1. Grammar and Spelling
Section One – Grammar and Spelling
1. Accents: Acute and grave accents can be found over any letter; vowels 'a' and 'o' have another accent mark called til (~). Portuguese has four accents: ´`~ and ^. They can be used on any vowel, except for ~, which is only used in ã and õ. In Portugal “ü” or “trema” is no longer in use, but it is still used in Brazil.
2. Case and Gender: There are no cases in Brazilian Portuguese, but there are two genders: masculine and feminine. As a general rule, nouns ending in a, ade, and ção are feminine and all others are masculine. Please bear in mind that there are a few exceptions, e.g. o mapa = the map, o coração = the heart.
3. Plural forms: These will always have a final 's', regardless of how the plural is formed from the singular. As well as this, another way of identifying the plural of nouns is by the articles or pronouns preceding it, which will also have a final 's' (os meus pais = my parents).
4. One-letter words: Words such as a ('the' feminine), o ('the' masculine) and e ('and') may cause typographical misinterpretation.
5. Capitalisation: General capitalisation rules are similar to English in headings/titles/bullet points, but nouns and adjectives referring to places/nationality are not capitalised as in English, e.g. English is written inglês with lower case 'i'. Months and seasons of the year do not use a capital, e.g. janeiro = January, verão = summer.
Section Two – Punctuation
Punctuation is similar to English, apart from the heading of letters, where instead of the usual comma as in 'Dear Sir,' a semi-colon is used as in Caro Senhor;.
1. Full stops: These are not normally used in headings/titles but may or may not be used in bullet points.
2. Speech marks: The following sentences would be translated as:
“Give me more work!”, shouted Chloe. “Me dê mais trabalho!”, disse Chloe.
“Would anyone like some tea?” asked George. “Alguém quer mais chá?”, perguntou George.
“I’m bored – can I go home now?”, Michala said. “Estou cansada, posso ir para casa?”, disse Michala.
PLEASE NOTE: The full stop always comes inside quotation marks “.” The only exception is if it is used in the phrase: Ele disse: “xxxxxxxxxx”. (He said “xxxxxxxxxx”)
3. Apostrophes: Normally apostrophes are avoided in Portuguese.
4. Colons, Semi-colons and Ellipsis: Colons, semi-colons and the ellipsis (…) are used in the same way as English.
Section Three – Measurements and Abbreviations
1. Measurement: Metric measurement is the official system except when referring to screen sizes, where inches (polegadas) are used. However, Imperial measurements such as miles (milhas) and lbs (libras) are also recognised and used in a foreign text context.
Time: 10am = 10h; 4pm = 16h.
Decimals: a comma is used to separate decimals from units, e.g. 3.7 = 3,7.
Numbers: a point is used to separate thousands from hundreds, e.g. 3,000 = 3.000. Numbers over 9999 are separated by either a space or a dot, e.g. 16,000 units = 16 000/16.000.
A space is normally left between numbers and measurement abbreviations such as 25 cm, 48 g, 34 °C.
N/a = N/a
Other abbreviations: (unfamiliar to non-Portuguese speakers)
PLV = Point-of-sale material
Section Four – Hyphenation
Hyphenation is widely used, mainly because of the way verbs are formed, with pronouns linked to the verb by a hyphen: tenho-o, levá-lo, diz-me.
It is rarely used for linking different words together apart from as in the above example.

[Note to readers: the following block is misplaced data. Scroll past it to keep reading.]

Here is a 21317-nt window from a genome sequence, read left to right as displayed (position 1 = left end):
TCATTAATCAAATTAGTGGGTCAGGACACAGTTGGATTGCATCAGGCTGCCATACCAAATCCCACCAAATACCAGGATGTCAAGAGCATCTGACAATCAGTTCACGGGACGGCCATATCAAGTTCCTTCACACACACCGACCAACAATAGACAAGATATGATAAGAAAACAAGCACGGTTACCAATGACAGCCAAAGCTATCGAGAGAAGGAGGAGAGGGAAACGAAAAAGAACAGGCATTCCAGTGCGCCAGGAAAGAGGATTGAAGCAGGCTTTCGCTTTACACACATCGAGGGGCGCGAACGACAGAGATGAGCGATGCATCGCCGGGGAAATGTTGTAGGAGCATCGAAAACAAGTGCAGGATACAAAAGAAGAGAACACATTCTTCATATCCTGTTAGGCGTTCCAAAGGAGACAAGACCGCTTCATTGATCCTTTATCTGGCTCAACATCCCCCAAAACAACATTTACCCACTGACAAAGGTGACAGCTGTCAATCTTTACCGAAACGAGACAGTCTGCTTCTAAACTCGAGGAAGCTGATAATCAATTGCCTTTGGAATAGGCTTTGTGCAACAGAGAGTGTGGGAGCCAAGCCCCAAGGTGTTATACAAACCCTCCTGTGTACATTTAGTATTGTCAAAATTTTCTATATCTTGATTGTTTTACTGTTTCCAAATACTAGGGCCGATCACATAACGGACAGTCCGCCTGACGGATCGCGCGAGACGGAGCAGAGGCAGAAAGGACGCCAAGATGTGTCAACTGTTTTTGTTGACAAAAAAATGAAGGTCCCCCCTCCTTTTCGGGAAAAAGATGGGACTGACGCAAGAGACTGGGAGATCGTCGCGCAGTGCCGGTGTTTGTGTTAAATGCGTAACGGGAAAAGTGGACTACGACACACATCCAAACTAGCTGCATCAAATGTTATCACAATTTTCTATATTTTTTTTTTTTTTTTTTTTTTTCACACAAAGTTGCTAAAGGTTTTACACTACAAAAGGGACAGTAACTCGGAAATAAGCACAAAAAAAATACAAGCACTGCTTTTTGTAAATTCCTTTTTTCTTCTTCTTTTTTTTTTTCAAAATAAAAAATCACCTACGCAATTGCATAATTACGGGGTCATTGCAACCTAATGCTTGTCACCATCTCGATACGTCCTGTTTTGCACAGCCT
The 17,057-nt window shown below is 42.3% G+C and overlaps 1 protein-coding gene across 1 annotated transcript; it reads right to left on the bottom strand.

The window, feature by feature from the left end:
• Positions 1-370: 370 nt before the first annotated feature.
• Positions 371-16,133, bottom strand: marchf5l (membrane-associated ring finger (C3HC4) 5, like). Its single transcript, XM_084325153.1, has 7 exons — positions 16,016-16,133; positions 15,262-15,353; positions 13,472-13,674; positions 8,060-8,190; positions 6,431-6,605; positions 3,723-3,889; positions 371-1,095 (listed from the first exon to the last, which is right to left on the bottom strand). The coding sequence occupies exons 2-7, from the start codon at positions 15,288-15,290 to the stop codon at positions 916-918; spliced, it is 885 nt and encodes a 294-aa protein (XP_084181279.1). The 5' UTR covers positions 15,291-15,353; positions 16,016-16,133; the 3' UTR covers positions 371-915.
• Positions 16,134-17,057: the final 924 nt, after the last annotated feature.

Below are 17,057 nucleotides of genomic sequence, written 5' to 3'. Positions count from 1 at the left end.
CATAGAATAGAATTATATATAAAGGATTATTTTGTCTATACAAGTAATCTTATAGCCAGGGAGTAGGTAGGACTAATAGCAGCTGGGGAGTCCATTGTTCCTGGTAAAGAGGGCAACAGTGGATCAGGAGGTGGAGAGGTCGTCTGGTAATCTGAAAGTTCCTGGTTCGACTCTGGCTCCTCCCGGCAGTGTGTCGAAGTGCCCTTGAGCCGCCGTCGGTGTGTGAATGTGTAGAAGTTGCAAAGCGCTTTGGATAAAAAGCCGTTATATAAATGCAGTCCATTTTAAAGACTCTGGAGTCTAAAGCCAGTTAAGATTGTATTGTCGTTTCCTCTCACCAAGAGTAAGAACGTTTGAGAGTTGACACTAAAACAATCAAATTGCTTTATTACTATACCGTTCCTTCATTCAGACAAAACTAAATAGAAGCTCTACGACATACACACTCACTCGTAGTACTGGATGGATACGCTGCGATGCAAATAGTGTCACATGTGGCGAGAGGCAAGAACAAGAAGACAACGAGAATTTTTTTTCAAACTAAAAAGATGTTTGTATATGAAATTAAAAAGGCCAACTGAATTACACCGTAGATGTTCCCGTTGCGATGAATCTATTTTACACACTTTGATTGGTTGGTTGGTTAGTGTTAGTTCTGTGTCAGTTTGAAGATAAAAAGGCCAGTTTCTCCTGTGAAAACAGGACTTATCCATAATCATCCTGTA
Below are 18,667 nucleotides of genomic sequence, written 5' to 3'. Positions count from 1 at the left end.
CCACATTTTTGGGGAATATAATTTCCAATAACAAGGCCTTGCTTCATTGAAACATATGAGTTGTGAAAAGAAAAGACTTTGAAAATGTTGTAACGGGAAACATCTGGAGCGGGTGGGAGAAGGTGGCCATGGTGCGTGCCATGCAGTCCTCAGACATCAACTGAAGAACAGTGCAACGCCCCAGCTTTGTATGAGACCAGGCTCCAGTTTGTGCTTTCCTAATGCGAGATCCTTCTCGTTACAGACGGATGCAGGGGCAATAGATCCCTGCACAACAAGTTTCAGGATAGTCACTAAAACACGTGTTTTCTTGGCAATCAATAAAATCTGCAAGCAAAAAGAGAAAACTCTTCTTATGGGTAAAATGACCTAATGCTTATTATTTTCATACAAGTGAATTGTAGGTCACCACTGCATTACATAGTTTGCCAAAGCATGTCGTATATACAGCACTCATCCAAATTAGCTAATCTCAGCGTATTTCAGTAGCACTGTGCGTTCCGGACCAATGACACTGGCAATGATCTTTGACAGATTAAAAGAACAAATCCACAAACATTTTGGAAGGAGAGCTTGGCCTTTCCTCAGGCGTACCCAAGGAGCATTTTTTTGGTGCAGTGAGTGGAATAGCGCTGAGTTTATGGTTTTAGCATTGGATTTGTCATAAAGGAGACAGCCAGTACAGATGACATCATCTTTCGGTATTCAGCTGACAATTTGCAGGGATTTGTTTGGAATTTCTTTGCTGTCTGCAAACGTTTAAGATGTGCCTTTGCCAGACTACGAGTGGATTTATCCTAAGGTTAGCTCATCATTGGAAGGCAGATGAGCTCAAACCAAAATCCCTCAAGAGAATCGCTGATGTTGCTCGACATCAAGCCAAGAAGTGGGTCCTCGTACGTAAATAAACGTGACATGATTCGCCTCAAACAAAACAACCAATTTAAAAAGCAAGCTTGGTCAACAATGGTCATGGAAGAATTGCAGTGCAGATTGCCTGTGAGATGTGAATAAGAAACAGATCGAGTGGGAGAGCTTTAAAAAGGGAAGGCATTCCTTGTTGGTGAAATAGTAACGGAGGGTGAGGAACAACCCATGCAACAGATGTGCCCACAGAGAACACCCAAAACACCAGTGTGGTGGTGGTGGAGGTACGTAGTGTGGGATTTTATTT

It is used to split words over a line.
The rule to hyphenate between two consonants does not always apply in Portuguese, e.g. fe-cha-mos, cri-ar, Lon-dres.
If a word which is already hyphenated, such as deixe-me, occurs at the
end of a line, it retains its original hyphen
and gains a line split hyphen in addition:
Section Five – Miscellaneous Peculiarities
Currency: the currency in Brazil is the Real, e.g. R$50.000. Due to fluctuation in Brazilian currency, the international way is normally expressed in American dollars, i.e. US$.
Section Six – Geographic Distribution
Portuguese is the national language of both Portugal and Brazil. With about 10 million speakers in the former and some 160 million in the latter, coupled with speakers in Portuguese colonies in Africa, in the Atlantic, and in Asia, its total number of speakers is over 170 million.
In Brazil, Portuguese is spoken by the vast majority of the population. However, there are sizable colonies of speakers of German, Italian, Spanish, Polish, and Japanese. Indians number less than 200,000. Of their languages the most important are Tupi and Arawak, both spoken in the valley of the Amazon. Carib is spoken in the north, Ge in the east, Guarani in the south, and Panoan in the west.
In North Western Spain, about 3 million people speak a dialect of Portuguese known as Galician. Portuguese is a Romance language, closely related to, and yet distinctly different from, Spanish. There are a number of words from Arabic in both languages. Many words are identical in the two languages, but others are completely different.
The Portuguese of Brazil is slower and more measured than that of Portugal, but the Brazilians and Portuguese communicate with each other without theslightest difficulty. As in British and American English there are occasional differences in vocabulary.
Portuguese is spoken/used in the following countries: Angola, Azores (Portugal), Brazil, Canada, Cape Verde (Republic of), GuineaBissau, Macao (Portuguese), Mozambique, Portugal, Sao Tome & Principe,United States of America.
Source: http://www.worldlanguage.com/Languages/Portuguese - Copyright © Kenneth Katzner, The Languages of the World, Published by Routledge.
Section Seven – Character Set
[ ] = Alt key codes
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